The Bridge: Subtle Coaching
We conclude this initial analysis by turning to one other item (from question two) that yielded relatively low mean scores and high variance: “How much precision, subtlety and finesse have you attained in your coaching work?” This is another of the items that might be very hard for any of us to answer. It is perhaps ironic that the answer any of us might give regarding the precision, subtlety and finesse required to be an effective coach will itself have to be precise, subtle and finessed. It would be hard to measure our own competence by clicking on a bullet point. Our answer might vary from one client to another, or even from one specific coaching episode to another. This is perhaps what makes effective coaching more of an art form than a scientific formula.
I would suggest that the finesse, subtlety and precision needed to be an effective coach requires a bridging between fast and slow thinking — and a mastery of both the tactics and strategies of coaching, based on a strong foundation of coaching theory. All of this alongside the competencies that most of our respondents considered important: authenticity and empathy. Quite an itinerary for our successful journey as professional coaches!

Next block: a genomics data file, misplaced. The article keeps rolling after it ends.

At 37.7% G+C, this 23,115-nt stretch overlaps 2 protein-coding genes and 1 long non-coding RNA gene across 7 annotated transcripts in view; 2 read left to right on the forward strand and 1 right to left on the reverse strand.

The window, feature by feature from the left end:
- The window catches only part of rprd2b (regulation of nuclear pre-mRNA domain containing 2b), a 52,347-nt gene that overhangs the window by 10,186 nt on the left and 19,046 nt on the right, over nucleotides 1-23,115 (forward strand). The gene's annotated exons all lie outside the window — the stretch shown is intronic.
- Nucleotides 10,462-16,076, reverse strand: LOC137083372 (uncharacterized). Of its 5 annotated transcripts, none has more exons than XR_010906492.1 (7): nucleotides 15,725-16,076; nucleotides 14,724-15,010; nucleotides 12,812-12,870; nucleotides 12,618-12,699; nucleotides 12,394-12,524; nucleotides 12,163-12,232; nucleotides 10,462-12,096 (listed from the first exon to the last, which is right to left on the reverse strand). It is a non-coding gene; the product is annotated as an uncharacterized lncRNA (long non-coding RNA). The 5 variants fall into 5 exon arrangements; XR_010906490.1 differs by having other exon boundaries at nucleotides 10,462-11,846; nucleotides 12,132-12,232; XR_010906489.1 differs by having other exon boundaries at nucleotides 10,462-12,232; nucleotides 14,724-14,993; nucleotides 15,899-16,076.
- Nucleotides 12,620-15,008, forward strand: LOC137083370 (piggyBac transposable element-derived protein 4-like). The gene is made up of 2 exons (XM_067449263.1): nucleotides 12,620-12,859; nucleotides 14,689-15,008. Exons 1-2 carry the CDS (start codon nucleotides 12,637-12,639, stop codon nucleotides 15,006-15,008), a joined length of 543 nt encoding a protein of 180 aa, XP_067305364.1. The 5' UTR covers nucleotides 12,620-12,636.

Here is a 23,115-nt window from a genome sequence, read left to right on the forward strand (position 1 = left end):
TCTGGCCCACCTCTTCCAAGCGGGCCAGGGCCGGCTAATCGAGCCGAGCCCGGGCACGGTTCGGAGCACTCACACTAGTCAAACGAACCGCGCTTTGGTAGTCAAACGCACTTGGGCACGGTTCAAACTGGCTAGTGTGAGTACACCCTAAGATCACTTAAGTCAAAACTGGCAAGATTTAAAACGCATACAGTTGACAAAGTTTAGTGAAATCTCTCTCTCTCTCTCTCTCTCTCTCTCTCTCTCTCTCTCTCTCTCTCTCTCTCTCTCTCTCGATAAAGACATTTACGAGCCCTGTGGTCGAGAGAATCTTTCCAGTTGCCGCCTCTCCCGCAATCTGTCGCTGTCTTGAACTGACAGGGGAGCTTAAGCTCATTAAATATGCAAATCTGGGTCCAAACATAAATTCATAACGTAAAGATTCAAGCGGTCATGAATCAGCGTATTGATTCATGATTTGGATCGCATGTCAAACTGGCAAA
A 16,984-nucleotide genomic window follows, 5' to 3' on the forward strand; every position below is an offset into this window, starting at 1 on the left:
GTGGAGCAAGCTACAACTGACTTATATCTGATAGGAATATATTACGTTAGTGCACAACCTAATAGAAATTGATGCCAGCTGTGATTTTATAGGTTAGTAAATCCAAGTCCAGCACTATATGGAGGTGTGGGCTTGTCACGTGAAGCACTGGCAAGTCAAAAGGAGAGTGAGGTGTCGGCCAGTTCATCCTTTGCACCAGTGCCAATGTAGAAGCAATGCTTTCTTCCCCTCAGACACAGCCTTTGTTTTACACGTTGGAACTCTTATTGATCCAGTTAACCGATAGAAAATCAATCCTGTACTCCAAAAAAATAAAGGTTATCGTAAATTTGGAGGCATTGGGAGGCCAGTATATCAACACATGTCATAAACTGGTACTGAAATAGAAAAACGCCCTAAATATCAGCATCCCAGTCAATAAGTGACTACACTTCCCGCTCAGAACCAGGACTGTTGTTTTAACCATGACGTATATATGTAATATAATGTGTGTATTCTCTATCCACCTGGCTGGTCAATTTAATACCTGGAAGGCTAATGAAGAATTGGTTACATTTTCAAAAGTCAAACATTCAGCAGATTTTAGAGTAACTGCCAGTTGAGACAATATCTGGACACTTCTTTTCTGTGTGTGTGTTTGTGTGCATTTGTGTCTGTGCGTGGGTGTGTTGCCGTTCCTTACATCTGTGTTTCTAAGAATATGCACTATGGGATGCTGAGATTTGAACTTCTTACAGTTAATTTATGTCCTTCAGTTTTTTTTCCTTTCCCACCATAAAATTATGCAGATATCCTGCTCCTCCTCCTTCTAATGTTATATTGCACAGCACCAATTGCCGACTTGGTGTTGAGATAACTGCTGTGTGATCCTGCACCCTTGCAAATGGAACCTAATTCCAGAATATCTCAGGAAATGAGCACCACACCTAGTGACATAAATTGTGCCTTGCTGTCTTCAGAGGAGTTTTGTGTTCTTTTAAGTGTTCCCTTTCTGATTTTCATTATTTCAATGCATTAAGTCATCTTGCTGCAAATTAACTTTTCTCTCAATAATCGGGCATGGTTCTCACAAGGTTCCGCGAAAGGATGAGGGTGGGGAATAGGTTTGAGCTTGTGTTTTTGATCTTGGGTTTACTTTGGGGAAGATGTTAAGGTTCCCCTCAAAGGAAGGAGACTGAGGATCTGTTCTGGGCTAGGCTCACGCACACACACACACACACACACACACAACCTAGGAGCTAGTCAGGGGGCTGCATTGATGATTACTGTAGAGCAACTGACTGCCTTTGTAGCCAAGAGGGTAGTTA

Autonomy and Support
As in the case of results from the first study, results from our analysis of the first and third survey questions strongly suggest that those coaches who completed this survey are filled with optimism and a positive attitude about their work as coaches. The most surprising result might be the occasional respondent to these two questions who identified anything at all as a recurring coaching problem. Is this a case of remarkable candor on the part of a few coaches? Or does it repeatedly demonstrate that coaches (or at least those completing this survey) feel quite confident about their own work as coaches?
At the very least, high mean and low variance scores are hard to dismiss as nothing more than social desirability or acquiescence. There is something quite “real” about the positive attitudes manifest in these surveys. Would we find a similar positive attitude among those working in other human service professions? We will be able to provide a partial answer to this question during Phase Four of this project, when hopefully we can compare results from these surveys with those reported by David Orlinksi and his colleagues in their study of clinical psychologists.